2020 saw the return of KINGSWOOD, the Melbourne favourites delivering a career-defining, critically acclaimed third studio album in Juveniles.
The album, signalling a new era for the band, landed at #13 on the ARIA Albums Chart and reintroduced KINGSWOOD to fans and newcomers alike; their love for unabashed rock and roll channelled through some of their most cohesive and well-rounded songwriting to date.
And now, with only a few months left in what has been a year nobody saw coming, KINGSWOOD unveil a new side of the Juveniles project – the 12 track album, reimagined.
The band takes the music of Juveniles into a more intimate and nuanced sonic space, swapping the harder rock sounds for Americana-flecked, blues charm. Here, the band presents a fitting companion piece – Reveries.
Given the current state of lockdown in Victoria, the recording of Reveries came together quickly across four days spent hunkered down at North Melbourne’s Newmarket Studios.
KINGSWOOD, working with Emmy Award winning, BAFTA nominated engineer Guus Hoevenaars (Woodes, Scissor Sisters) in Melbourne, as well as their ‘fifth Beatle’ and grammy winning engineer Eddie Spear (Brandi, Carlile, Chris Stapleton) on mixing and mastering out of his Nashville studio, Reveries is a product of the band harnessing their natural dynamic talent and diving into the music that they’ve always loved and thrived upon.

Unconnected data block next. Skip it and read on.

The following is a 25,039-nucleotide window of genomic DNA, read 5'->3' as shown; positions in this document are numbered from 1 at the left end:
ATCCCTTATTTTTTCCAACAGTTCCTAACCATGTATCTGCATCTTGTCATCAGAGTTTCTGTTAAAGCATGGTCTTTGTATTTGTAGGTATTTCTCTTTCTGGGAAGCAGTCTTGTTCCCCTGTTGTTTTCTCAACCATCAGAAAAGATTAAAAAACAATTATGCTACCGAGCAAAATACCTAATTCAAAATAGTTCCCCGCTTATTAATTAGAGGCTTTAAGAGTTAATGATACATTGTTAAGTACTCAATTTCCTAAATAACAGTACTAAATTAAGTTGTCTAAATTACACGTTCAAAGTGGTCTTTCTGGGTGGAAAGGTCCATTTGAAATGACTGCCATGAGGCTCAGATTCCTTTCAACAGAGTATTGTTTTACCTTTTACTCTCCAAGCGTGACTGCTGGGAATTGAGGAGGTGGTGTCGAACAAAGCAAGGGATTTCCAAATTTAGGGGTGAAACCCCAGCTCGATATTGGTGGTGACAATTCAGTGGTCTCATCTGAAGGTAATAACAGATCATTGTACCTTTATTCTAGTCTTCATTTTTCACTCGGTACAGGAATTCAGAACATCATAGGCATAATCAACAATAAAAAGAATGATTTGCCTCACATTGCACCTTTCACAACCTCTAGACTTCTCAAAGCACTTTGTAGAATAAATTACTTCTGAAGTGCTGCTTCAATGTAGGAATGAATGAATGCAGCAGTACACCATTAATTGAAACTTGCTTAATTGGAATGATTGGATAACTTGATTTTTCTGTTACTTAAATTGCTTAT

With the energy and memories of Juveniles very much in their minds, the band approached the Reveries sessions in a way that enabled them to unlock and access a more tender and impassioned side of the original album.
A blend of Americana, gypsy swing, bluegrass and even chamber-inspired moments form a new creative vision that Reveries explores.
The album features added instrumentation courtesy of Melbourne Symphony Orchestra musicians Michelle Wood (Cello) and Sarah Curro (Violin), Shane Reilly (Lap-steel Guitar), Esther Henderson (Fiddle), Steve Hornby (Double Bass) and Alex Laska’s own sister, Irena Laska (Flute).
With the release of Juveniles in March, KINGSWOOD were able to pour the experiences that marked their recent years touring internationally into an album that provided a snapshot of the band as creatives.
The snapshot was defined and very much true to the sounds that they had been working with on previous releases, yet Juveniles kicked everything that made KINGSWOOD…KINGSWOOD up a notch.
Fire in the bellies, the band landed back on the scene with a statement of a record. In Reveries, KINGSWOOD strips back the layers of each song and invites the listener to become immersed in the lyricism and differing moods on offer.
The richness of the original collection of material remains, yet the album provides another sonic journey that comes as a fitting release to lose yourself in, in a climate marked by craziness and relative uncertainty.